Medical Cannabis is the new wonder medication and you must have been living under a rock if you have not heard about the wonderful claims made about its medical uses.
Cannabis has been in use as a recreational drug, both legally and illegally depending on where you live, for thousands of years. It has also been in use for thousands of years for medical purposes.
One of the very first historical references to Cannabis (or Marijuana) was made by the Chinese Emperor Fu Hsi (ca. 2900 BC), whom the Chinese credit with bringing civilization to China. He noted that Cannabis was a very popular medicine that possessed both yin and yang.
There is some evidence to suggest that William Shakespeare, in the 1660’s smoked marijuana for its mind-stimulating properties and in the 1700’s George Washington cultivated hemp in the USA.
The uses of Cannabis Sativa are well recorded throughout history. It is also well known that THC (Tetrahydrocannabinol) is the psychoactive, mind-altering component of the plant. It is believed that the effects of THC are moderated by the other components of the plant.
In more recent times there are scientific studies published and research being undertaken in universities and facilities all over the world to test these other components of medical cannabis, some 480 natural components with 70 or so of these classified as ‘cannabinoids’ – chemicals which are unique to Cannabis.
Subclasses of Medical Cannabis Cannabinoids
- Cannabigerols (CBG)
- Cannabichromenes (CBC)
- Cannabidiols (CBD)
- Tetrahydrocannabinols (THC)
- Cannabinol (CBN)
- Cannabinodiol (CBDL)
- Cannabicyclol (CBL)
- Cannabielsoin (CBE)
- Cannabitriol (CBT)
- Cannabivarin (CBV)
- Tetrahydrocannabivarin (THCV)
- Cannabidivarin (CBDV)
- Cannabichromevarin (CBCV)
- Cannabigerovarin (CBGV)
- Cannabigerol Monoethyl Ether (CBGM)
There are several subclasses of cannabinoids but Cannabidiol (CBD) is attracting the most attention because it contributes up to 40% of cannabis resin.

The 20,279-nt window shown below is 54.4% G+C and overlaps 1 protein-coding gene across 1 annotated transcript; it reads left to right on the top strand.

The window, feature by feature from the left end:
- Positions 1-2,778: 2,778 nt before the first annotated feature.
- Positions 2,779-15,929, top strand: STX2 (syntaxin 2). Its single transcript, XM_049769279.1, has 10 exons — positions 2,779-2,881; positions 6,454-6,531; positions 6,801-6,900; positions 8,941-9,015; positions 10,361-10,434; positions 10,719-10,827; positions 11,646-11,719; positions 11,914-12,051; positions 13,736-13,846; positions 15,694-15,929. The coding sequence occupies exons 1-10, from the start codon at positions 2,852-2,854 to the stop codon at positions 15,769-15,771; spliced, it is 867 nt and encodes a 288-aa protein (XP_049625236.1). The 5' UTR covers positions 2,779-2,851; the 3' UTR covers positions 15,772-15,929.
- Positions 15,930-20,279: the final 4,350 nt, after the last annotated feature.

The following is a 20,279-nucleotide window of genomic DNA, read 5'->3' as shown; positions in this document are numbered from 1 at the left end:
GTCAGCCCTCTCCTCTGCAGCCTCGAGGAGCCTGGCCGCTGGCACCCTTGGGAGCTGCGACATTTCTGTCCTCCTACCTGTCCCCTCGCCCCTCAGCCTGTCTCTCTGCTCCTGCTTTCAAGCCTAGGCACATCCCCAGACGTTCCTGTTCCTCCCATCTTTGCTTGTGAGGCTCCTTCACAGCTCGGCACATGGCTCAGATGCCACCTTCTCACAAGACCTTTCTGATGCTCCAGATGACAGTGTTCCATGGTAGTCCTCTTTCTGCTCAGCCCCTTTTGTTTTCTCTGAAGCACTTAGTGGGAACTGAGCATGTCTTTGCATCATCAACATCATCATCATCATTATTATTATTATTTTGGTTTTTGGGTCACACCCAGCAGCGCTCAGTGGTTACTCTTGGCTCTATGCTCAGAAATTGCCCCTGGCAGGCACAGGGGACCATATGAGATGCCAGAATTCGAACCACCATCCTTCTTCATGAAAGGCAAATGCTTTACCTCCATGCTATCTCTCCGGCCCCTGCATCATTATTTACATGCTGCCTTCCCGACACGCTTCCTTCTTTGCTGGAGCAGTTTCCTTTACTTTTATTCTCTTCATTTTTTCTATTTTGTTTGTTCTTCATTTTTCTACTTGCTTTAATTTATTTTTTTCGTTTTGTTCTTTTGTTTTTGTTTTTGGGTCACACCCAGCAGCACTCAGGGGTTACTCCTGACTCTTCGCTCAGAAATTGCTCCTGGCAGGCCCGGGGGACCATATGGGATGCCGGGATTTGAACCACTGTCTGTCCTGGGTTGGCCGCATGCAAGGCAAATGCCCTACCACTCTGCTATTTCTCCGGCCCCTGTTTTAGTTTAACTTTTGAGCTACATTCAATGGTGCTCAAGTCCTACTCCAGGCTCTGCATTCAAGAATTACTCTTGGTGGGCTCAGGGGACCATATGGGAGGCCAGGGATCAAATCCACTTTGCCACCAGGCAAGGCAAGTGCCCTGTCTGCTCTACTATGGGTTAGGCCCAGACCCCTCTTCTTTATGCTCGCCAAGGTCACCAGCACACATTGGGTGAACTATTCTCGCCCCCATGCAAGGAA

Cannabinoids affect the user by interacting with specific receptors, located within different parts of the central nervous system. Two kinds of cannabinoid receptors have been found to date and are termed CB1 and CB2.
What Do These Cannabinoids Do?
The actual effects that cannabinoids have correspond to the areas of the brain they interact with. The interactions tend to occur in our limbic system (that part of the brain that affects memory, cognition and psychomotor performance) and the mesolimbic pathway (this region is associated with feelings of reward) and are also widely distributed in areas of pain perception.
Of particular interest, is that CBD may actually have anti-anxiety effects and lessen the psychoactive effects of THC. This means that a medcial cannabis plant with a greater percentage of CBD may reduce the intensity of the effects of the THC, which in effect lowers the potency of the plant.
Use of a cannabis plant with less CBD has been shown to have an increased psychological impact and result in unwanted effects such as anxiety.
Much of current research is focused on the many potential medical uses of man-made cannabinoids or “synthetic analogues.” This is because pharmaceutical companies are primarily interested in the production of medicines which target a huge range of specific conditions, thereby increasing their profits exponentially.
Cannabis is being cultivated as industrial hemp which is used for all kinds of commercial purposes as well as for its medical properties. Commercial hemp has been developed to contain minimal quantities of THC.
There are also medical marijuana plants which are high in THC where the resultant drug is intended for use where THC is indicated as beneficial.
Plants which have been genetically cultivated specifically for their high CBD content, also have very low THC content. How the medicinal qualities of CBD are extracted is of utmost importance.
Whole Plant Medicine
While science and the pharmaceutical companies which fund scientific research, are focused on isolating the many properties of medical cannabis for profit, there is an age-old argument for using the whole plant as a medicine.
Those 400 compounds of Cannabis which we mentioned earlier act in synergy together to create what is known as an “entourage effect”.
When used together, those compounds found in the whole plant magnify the therapeutic benefits of the individual components. It may be better said that the medicinal impact of the whole plant is greater than the sum of its parts.